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Trial looks at monitoring chemotherapy and altering treatment in breast cancer patients

September 23, 2019


Scientists and oncologists can now monitor breast cancer patients’ treatments to see whose chemotherapy is working and alter treatment plans if it is not, in a new trial at Sunnybrook Health Sciences Centre.

Using WaveCheck – a non-invasive monitoring system co-invented at Sunnybrook – researchers are able to see if chemotherapy is successfully killing cancer cells and can now work with oncologists to stop or alter treatment.

WaveCheck uses ultrasound imaging and new software to detect cell death just hours after chemotherapy treatment starts. The validation study, which was published in September 2017, included 100 women and used WaveCheck to monitor breast cancer tumour cell death after one week and four weeks of chemotherapy treatment. The ultrasound imaging analysis helped predict the tumour’s response to the chemotherapy treatment accurately in 80 per cent of the women.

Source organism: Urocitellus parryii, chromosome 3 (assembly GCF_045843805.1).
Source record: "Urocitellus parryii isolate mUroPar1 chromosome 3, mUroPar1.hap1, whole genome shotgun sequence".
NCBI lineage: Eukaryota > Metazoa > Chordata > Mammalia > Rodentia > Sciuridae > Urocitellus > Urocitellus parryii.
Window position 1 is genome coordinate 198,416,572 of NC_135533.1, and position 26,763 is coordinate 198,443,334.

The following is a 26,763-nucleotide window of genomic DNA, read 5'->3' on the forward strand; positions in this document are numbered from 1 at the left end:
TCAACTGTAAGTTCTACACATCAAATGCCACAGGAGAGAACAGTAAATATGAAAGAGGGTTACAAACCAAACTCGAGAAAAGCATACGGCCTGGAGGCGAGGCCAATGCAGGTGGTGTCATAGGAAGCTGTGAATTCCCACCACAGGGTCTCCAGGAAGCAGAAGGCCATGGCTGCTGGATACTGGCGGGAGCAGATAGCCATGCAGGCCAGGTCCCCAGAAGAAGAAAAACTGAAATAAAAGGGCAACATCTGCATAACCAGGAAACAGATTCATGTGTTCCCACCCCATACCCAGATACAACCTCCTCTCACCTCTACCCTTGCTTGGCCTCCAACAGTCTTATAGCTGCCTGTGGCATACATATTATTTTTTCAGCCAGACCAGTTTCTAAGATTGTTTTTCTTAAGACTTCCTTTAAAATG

In the new randomized trial, researchers and physicians use the WaveCheck system to monitor the treatment one and four weeks after treatment starts in some women.

“It is a tool to see if the chemotherapy is working,” said Dr. Greg Czarnota, radiation oncologist, co-inventor of WaveCheck and study lead. “If the chemotherapy is working and we can see cell death, we know we are on the right track and you are receiving effective treatment. If the chemotherapy is not working, this opens up the option to make changes to the treatment plan much sooner rather than continuing on that course of chemotherapy.”

In this phase of the trial, researchers can share WaveCheck’s results with the oncologist and patient — so that the chemotherapy treatment can be further altered after four weeks of a 16-18 week course of chemotherapy.

Other women participating in the trial receive the current standard of care.